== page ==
Professor Colin Harvey is right in believing that Northern Ireland should have its own Bill of Human Rights but he faces a long struggle to get it. In his article, he might have paid more attention to how an NI Bill would relate to the Big Brother versions for the whole UK both main parties are planning. But its important to guarantee rights on matters distinctive to NI whether the Assembly survives or not. This is so even though structural discrimination against nationalists and Catholics is now deemed largely to have ended. Unionists should realise that rights are indivisible and entrenched legal protections are needed for an unknown future. A Bill will happen in some form one day but not anytime soon. Top of the list are rights relating to identity, culture and language, sectarianism and segregation, victims and the legacy of the conflict, and criminal justice. There several stages to go before anything much happens.
First, what will be the shape and scope of a British Bill? It depends partly on the result of the general election. Labour and the Conservatives are divided over the scope of anti-terrorism and criminal protection and both are in barely suppressed conflict with the judges. The Conservatives are controversially pledged to replace the Human Rights Act which since 1998 has been the fundamental law for applying UK rights to legislation. If they do curb the courts’ discretions, what is the response for Northern Ireland? I haven’t notice the question being asked, never mind answered.
Second, social and economic rights are weak in both parties versions weaker in the Tories. In neither are they justiciable i.e. you cant take anyone to court if you think theyve been broken. But it might be useful to declare rights to public education, health and a safe environment as benchmarks for effective policies.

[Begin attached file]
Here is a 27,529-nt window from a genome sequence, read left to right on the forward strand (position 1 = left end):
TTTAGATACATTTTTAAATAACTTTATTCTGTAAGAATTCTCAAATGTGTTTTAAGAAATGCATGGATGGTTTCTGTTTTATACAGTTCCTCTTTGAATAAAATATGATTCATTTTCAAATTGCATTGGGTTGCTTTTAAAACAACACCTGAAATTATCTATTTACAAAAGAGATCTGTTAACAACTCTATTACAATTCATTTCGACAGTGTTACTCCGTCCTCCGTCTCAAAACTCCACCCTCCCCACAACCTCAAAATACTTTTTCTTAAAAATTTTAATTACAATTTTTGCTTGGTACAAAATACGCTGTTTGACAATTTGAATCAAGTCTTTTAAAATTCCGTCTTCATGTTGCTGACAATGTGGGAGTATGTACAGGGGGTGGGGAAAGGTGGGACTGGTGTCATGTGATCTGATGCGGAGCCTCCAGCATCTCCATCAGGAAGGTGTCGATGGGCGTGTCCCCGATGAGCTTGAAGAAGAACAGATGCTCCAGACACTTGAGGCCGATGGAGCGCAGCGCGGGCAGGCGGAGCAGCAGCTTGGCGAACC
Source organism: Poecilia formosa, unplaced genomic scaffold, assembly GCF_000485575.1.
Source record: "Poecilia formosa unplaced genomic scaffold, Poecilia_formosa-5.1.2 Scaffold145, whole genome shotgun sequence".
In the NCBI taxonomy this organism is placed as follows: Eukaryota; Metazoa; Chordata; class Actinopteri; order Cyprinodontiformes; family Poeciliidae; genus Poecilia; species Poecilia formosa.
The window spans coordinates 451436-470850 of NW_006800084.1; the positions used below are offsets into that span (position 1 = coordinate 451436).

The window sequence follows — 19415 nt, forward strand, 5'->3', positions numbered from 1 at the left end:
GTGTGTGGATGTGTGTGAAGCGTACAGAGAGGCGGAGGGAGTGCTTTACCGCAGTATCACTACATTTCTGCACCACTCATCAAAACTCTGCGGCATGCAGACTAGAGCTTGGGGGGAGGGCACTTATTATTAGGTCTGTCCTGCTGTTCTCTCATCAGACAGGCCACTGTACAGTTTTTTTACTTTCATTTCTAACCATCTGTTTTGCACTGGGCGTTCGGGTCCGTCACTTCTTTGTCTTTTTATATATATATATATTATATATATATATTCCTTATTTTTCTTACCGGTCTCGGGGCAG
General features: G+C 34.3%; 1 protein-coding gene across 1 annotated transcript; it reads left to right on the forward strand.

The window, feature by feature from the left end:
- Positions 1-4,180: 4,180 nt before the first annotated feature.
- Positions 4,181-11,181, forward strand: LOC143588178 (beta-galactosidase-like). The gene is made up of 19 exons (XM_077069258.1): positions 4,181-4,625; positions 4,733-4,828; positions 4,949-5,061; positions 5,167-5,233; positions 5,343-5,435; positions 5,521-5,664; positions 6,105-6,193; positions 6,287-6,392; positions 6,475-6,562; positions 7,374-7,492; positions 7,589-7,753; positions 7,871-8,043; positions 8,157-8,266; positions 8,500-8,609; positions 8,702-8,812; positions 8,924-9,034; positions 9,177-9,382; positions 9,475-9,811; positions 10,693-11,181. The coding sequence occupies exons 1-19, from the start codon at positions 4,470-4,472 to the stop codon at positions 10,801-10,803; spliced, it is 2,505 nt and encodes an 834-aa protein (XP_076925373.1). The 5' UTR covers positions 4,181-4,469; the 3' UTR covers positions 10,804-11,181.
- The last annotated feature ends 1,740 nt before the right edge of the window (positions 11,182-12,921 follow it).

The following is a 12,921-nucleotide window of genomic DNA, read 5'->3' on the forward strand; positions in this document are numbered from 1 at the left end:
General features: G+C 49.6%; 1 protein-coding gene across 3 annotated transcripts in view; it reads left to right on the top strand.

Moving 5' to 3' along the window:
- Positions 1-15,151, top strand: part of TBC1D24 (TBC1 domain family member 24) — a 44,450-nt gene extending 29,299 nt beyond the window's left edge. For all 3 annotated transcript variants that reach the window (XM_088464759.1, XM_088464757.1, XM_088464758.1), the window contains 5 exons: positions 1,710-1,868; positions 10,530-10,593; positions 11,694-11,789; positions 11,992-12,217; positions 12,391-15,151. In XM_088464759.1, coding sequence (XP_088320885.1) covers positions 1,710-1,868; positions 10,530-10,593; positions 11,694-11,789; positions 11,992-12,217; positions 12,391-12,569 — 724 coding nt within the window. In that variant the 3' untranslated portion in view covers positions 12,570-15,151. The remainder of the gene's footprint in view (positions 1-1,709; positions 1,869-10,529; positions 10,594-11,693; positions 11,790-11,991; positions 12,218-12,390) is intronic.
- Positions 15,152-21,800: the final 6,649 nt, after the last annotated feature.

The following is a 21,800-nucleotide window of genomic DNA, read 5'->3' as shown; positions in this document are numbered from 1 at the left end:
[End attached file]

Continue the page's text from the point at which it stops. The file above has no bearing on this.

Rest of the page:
Without relying on the Assembly to do it, a public debate should be held soon on the NIOs consultation on their cool response to the NI HR Commissions draft Bill and take account of the ROI experience. It seems to me essential it should also review how or whether to express separate rights for J&P. Should the right to jury trial be covered separately in an NI Bill? NI might wish to depart from the developing English practice to allow non jury courts in certain terrorist and fraud cases. Both Bills will require Westminster legislation.
The biggest problem as ever is the sectarian party divide. Nationalists tend to argue for as many rights as possible, while the more conservative minded Unionists want as few as possible. Unionists are suspicious of nationalists exploiting rights to find sneaky ways round unionist obstacles in the Assembly. Its a battle between the legal state and the parliamentary state. Some unionists are beginning to realise that a rights approach could help unionist minorities. However, the rights agensa has been hampered by the production of two over ambitious reports from sucessive NI HR Commissioners. Politicians of whatever stripe would never have agreed to eithers full verison. The famous recantation by the first HR Commissioner Brice Dickson should have been a reality check for the wilder visionaries. Until realism dawns and a new government settles in at Westminster, an NI Bill of Rights is some way off. Perhaps the good professor will convene a conference to review the matter?
Former BBC journalist and manager in Belfast, Manchester and London, Editor Spolight; Political Editor BBC NI; Current Affairs Commissioning editor BBC Radio 4; Editor Political and Parliamentary Programmes, BBC Westminster; former London Editor Belfast Telegraph. Hon Senior Research Fellow, The Constitution Unit, Univ Coll. London